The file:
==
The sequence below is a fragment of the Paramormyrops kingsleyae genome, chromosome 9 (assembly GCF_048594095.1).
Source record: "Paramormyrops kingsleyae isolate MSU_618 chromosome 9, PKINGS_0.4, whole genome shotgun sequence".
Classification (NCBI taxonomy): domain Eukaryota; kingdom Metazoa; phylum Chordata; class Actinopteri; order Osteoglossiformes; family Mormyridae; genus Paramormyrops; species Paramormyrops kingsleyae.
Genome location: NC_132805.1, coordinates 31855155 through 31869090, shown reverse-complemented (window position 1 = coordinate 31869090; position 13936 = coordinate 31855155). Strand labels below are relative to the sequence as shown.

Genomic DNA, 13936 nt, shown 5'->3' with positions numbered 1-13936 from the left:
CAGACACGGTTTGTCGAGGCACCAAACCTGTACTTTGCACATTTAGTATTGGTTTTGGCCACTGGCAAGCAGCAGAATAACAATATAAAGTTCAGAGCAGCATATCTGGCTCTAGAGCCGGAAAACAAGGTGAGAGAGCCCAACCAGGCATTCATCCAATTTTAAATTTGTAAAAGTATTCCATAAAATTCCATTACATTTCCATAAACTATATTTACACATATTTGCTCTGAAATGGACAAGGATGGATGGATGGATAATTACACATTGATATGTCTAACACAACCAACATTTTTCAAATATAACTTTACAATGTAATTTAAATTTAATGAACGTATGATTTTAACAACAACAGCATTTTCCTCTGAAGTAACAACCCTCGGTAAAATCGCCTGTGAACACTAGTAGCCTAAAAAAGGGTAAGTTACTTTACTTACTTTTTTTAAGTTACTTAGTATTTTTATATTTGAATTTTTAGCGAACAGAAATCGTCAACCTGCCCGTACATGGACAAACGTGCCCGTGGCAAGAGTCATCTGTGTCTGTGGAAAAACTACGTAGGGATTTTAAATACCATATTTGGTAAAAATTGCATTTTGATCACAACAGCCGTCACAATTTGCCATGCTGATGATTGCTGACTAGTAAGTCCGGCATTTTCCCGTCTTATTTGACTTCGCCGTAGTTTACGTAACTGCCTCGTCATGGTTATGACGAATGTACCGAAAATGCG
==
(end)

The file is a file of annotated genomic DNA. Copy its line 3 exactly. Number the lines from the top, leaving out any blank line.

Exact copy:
Classification (NCBI taxonomy): domain Eukaryota; kingdom Metazoa; phylum Chordata; class Actinopteri; order Osteoglossiformes; family Mormyridae; genus Paramormyrops; species Paramormyrops kingsleyae.